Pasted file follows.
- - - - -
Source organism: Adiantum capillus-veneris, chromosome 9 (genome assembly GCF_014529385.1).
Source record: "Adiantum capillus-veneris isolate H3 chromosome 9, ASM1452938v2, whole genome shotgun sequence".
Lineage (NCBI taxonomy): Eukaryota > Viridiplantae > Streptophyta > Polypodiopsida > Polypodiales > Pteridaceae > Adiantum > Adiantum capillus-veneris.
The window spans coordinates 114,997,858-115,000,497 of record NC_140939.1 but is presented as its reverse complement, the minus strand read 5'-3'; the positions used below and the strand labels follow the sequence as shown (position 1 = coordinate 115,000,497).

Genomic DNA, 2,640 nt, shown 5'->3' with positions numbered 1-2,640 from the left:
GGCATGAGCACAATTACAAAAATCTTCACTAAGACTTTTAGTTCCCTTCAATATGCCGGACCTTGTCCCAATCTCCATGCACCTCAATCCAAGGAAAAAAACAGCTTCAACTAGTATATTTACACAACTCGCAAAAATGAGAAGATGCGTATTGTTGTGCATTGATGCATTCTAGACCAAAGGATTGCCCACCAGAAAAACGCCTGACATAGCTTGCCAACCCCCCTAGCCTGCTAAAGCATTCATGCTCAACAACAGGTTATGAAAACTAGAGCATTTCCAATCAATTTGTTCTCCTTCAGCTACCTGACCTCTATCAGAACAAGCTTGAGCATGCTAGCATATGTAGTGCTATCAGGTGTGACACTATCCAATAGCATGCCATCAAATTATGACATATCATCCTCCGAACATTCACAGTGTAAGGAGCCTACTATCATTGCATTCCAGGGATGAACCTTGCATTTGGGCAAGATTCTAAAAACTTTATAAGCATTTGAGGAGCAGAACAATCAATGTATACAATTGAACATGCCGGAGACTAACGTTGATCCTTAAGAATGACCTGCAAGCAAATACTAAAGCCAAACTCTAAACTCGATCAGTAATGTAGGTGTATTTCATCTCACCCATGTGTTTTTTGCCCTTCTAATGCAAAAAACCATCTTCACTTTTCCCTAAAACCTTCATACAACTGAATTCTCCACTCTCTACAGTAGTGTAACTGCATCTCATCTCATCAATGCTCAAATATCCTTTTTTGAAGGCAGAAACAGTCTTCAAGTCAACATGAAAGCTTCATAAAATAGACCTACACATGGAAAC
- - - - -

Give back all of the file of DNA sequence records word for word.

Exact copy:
Source organism: Adiantum capillus-veneris, chromosome 9 (genome assembly GCF_014529385.1).
Source record: "Adiantum capillus-veneris isolate H3 chromosome 9, ASM1452938v2, whole genome shotgun sequence".
Lineage (NCBI taxonomy): Eukaryota > Viridiplantae > Streptophyta > Polypodiopsida > Polypodiales > Pteridaceae > Adiantum > Adiantum capillus-veneris.
The window spans coordinates 114,997,858-115,000,497 of record NC_140939.1 but is presented as its reverse complement, the minus strand read 5'-3'; the positions used below and the strand labels follow the sequence as shown (position 1 = coordinate 115,000,497).

Genomic DNA, 2,640 nt, shown 5'->3' with positions numbered 1-2,640 from the left:
GGCATGAGCACAATTACAAAAATCTTCACTAAGACTTTTAGTTCCCTTCAATATGCCGGACCTTGTCCCAATCTCCATGCACCTCAATCCAAGGAAAAAAACAGCTTCAACTAGTATATTTACACAACTCGCAAAAATGAGAAGATGCGTATTGTTGTGCATTGATGCATTCTAGACCAAAGGATTGCCCACCAGAAAAACGCCTGACATAGCTTGCCAACCCCCCTAGCCTGCTAAAGCATTCATGCTCAACAACAGGTTATGAAAACTAGAGCATTTCCAATCAATTTGTTCTCCTTCAGCTACCTGACCTCTATCAGAACAAGCTTGAGCATGCTAGCATATGTAGTGCTATCAGGTGTGACACTATCCAATAGCATGCCATCAAATTATGACATATCATCCTCCGAACATTCACAGTGTAAGGAGCCTACTATCATTGCATTCCAGGGATGAACCTTGCATTTGGGCAAGATTCTAAAAACTTTATAAGCATTTGAGGAGCAGAACAATCAATGTATACAATTGAACATGCCGGAGACTAACGTTGATCCTTAAGAATGACCTGCAAGCAAATACTAAAGCCAAACTCTAAACTCGATCAGTAATGTAGGTGTATTTCATCTCACCCATGTGTTTTTTGCCCTTCTAATGCAAAAAACCATCTTCACTTTTCCCTAAAACCTTCATACAACTGAATTCTCCACTCTCTACAGTAGTGTAACTGCATCTCATCTCATCAATGCTCAAATATCCTTTTTTGAAGGCAGAAACAGTCTTCAAGTCAACATGAAAGCTTCATAAAATAGACCTACACATGGAAAC